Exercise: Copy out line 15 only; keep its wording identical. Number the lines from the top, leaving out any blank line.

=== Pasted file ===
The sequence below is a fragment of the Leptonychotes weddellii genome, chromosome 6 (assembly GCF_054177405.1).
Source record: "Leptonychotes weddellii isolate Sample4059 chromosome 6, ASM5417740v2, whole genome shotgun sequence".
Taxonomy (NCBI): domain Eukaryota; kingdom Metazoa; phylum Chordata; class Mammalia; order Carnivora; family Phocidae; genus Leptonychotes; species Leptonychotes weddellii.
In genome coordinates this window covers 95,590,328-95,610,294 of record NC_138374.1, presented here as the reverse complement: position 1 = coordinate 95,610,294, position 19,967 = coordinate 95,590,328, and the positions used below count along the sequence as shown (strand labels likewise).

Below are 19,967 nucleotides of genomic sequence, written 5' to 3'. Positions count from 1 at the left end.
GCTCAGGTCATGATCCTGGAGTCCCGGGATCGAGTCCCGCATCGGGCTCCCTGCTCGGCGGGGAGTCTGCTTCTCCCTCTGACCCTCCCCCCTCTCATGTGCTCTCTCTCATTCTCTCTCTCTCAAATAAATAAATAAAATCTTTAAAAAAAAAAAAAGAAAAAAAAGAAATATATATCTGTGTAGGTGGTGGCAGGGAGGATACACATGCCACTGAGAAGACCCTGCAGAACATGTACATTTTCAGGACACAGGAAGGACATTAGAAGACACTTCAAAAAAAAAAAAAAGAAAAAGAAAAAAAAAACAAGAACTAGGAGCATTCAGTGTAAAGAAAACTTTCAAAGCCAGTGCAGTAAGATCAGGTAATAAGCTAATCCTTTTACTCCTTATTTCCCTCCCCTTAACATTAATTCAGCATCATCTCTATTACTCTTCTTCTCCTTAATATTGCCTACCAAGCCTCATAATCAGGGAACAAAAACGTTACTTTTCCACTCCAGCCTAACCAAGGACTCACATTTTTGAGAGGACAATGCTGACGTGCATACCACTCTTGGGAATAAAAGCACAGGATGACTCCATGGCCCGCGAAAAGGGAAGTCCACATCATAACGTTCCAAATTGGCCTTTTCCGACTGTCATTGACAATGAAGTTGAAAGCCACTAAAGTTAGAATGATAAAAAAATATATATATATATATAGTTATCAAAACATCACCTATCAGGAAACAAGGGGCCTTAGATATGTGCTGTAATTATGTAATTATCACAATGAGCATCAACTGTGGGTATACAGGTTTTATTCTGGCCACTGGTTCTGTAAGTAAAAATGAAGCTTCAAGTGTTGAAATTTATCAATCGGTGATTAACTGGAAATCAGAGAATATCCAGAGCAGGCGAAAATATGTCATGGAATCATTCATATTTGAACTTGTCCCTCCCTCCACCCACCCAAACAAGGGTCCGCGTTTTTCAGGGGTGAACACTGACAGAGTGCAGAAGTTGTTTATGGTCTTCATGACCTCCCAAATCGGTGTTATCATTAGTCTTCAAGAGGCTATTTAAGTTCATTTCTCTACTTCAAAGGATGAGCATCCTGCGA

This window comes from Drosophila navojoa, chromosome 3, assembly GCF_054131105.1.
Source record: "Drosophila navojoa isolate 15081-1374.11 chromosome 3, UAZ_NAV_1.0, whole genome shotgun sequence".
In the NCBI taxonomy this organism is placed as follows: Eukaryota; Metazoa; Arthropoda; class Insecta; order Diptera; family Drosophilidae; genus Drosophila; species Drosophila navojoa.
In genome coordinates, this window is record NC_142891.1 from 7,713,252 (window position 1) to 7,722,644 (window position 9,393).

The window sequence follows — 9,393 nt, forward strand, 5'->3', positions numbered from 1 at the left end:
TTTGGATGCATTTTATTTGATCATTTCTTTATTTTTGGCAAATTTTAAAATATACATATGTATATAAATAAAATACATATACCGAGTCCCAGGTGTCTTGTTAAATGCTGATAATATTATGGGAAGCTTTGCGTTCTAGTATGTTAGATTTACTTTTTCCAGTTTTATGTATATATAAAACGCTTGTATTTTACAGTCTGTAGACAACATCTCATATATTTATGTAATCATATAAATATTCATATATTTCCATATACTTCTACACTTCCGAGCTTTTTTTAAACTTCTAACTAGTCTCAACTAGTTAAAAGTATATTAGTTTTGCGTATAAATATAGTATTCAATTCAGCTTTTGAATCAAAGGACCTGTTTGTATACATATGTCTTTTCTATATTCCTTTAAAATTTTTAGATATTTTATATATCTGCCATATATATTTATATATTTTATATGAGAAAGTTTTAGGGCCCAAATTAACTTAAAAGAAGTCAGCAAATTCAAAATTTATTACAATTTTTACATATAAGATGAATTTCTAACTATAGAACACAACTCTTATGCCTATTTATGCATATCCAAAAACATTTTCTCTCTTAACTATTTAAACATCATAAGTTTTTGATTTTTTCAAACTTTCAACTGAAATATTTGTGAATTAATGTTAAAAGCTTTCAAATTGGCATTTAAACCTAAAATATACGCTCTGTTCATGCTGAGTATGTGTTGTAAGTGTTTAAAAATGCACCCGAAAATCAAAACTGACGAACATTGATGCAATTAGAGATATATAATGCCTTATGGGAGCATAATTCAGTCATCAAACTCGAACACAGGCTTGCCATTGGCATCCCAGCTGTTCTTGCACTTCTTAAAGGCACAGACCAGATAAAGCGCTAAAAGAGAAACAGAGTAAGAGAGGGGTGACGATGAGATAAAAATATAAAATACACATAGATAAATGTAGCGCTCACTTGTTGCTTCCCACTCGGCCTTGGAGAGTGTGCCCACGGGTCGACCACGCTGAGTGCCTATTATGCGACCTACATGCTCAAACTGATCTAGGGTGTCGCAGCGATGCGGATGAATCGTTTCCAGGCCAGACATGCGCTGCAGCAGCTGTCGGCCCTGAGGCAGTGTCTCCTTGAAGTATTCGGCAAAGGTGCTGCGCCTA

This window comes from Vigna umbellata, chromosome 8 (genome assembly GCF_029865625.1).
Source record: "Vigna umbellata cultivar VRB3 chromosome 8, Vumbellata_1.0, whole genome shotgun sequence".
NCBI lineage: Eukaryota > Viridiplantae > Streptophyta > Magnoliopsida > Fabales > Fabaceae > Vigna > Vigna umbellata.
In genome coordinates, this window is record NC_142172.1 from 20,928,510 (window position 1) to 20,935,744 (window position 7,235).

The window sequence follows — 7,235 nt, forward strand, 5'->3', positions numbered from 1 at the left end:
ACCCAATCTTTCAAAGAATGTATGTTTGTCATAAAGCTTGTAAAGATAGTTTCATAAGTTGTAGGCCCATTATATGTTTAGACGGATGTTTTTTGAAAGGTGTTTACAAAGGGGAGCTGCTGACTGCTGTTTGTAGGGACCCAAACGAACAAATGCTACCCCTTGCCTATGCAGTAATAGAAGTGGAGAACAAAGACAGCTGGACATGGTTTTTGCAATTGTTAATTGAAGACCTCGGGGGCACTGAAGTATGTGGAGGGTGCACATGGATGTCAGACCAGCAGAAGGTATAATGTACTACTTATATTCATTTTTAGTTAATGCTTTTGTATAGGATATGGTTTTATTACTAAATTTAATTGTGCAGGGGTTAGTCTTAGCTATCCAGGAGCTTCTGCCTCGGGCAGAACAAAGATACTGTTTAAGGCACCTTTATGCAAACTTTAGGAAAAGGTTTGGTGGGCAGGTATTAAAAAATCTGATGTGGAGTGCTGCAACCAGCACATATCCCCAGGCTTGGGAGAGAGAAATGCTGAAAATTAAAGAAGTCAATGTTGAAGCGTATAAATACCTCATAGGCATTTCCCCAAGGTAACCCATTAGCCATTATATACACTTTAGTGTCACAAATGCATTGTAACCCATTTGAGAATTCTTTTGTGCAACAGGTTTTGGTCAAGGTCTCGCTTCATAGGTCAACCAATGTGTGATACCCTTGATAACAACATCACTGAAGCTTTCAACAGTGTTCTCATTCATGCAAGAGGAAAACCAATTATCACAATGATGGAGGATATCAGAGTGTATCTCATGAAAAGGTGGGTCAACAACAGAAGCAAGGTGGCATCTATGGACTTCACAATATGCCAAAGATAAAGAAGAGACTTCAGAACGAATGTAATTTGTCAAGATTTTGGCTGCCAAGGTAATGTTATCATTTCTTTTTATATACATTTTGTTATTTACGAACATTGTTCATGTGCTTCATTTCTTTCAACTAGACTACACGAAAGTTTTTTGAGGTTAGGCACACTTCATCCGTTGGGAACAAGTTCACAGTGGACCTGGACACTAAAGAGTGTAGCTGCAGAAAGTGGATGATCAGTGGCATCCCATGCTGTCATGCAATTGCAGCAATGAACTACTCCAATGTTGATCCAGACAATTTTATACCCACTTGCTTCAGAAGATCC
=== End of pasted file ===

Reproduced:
NCBI lineage: Eukaryota > Viridiplantae > Streptophyta > Magnoliopsida > Fabales > Fabaceae > Vigna > Vigna umbellata.